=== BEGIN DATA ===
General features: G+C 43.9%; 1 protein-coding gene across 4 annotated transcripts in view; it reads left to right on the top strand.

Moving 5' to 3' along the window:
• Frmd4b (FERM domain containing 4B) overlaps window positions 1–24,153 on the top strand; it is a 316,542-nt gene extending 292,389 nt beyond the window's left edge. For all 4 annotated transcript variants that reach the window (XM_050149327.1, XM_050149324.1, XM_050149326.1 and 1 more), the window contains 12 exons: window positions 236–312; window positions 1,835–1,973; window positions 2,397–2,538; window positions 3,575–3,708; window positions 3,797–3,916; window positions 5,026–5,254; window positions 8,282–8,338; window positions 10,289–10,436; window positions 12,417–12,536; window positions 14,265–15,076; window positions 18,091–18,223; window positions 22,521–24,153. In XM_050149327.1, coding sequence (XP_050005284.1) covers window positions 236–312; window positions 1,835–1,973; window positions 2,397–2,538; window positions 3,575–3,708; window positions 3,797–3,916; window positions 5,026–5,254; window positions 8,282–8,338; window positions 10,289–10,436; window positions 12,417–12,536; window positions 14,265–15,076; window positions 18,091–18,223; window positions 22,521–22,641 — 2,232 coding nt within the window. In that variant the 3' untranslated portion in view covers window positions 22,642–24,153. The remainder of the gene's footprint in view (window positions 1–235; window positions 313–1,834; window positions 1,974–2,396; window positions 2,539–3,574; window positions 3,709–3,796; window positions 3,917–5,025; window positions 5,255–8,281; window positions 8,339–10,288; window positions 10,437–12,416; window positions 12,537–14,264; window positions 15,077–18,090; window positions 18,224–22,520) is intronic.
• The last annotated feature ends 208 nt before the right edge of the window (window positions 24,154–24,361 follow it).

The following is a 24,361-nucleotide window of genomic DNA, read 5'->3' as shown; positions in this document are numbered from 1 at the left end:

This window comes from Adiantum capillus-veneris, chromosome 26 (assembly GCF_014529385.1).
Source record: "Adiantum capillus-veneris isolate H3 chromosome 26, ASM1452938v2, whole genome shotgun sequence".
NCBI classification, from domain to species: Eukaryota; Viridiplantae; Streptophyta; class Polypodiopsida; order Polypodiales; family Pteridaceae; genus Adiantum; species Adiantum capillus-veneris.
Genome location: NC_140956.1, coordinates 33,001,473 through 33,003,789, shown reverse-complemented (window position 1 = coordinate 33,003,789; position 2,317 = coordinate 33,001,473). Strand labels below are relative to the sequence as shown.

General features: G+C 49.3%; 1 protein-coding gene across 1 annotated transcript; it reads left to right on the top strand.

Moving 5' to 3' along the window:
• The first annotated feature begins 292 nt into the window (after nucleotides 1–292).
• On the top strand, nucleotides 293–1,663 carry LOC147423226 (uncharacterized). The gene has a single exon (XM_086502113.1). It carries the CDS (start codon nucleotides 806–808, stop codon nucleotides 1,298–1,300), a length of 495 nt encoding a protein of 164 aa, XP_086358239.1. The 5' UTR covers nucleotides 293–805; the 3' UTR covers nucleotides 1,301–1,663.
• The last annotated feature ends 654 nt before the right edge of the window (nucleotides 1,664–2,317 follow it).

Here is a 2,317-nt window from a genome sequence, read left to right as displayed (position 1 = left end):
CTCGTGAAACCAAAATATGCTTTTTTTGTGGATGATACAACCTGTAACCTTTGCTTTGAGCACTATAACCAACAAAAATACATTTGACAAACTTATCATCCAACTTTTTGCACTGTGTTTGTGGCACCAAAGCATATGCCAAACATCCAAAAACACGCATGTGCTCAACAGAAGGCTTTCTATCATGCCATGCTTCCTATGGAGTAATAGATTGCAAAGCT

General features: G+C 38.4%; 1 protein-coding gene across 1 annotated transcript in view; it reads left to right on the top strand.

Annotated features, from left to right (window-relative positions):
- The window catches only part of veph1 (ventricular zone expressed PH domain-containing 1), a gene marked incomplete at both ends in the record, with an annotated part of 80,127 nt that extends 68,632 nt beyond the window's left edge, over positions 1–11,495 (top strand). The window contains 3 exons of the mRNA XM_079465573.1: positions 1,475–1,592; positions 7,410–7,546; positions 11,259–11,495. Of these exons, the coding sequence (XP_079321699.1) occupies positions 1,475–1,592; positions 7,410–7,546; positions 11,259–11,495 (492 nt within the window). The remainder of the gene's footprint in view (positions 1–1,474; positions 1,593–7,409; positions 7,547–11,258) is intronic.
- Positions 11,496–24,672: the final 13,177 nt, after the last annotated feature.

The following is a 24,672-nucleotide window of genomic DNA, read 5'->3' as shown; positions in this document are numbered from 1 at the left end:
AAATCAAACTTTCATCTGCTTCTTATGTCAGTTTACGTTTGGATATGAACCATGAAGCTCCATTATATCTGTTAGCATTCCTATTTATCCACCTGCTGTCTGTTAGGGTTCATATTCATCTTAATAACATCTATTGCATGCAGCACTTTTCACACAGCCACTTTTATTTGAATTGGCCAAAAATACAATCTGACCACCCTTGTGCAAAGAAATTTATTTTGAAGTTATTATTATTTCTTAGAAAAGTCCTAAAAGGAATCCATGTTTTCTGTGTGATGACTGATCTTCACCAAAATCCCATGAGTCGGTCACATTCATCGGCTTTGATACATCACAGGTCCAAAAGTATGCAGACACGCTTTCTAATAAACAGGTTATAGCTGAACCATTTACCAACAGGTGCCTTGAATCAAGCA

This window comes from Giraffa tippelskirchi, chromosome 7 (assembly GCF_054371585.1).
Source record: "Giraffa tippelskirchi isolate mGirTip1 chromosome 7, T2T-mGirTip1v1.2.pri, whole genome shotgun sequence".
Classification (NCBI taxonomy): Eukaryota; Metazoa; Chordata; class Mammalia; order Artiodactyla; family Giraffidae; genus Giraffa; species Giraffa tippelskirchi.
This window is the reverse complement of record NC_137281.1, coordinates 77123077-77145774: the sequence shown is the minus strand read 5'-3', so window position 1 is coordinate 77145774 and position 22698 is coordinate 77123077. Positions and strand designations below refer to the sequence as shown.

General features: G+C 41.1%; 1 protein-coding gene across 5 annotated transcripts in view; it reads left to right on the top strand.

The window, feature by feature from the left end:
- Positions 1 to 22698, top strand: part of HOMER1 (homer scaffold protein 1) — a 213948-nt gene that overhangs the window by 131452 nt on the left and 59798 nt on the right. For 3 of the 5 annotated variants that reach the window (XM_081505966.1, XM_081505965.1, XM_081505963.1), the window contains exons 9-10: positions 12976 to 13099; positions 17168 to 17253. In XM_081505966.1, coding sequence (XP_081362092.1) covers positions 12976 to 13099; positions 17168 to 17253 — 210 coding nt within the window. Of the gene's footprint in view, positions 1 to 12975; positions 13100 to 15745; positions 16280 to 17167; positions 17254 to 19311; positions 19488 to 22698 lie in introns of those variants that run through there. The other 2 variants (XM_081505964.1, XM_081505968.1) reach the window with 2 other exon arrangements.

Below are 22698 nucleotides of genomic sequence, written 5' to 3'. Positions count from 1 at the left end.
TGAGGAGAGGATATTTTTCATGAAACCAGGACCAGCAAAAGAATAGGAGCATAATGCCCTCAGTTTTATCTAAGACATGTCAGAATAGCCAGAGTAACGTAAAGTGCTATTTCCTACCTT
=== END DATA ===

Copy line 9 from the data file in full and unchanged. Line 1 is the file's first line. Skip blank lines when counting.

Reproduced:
Genome location: NC_140956.1, coordinates 33,001,473 through 33,003,789, shown reverse-complemented (window position 1 = coordinate 33,003,789; position 2,317 = coordinate 33,001,473). Strand labels below are relative to the sequence as shown.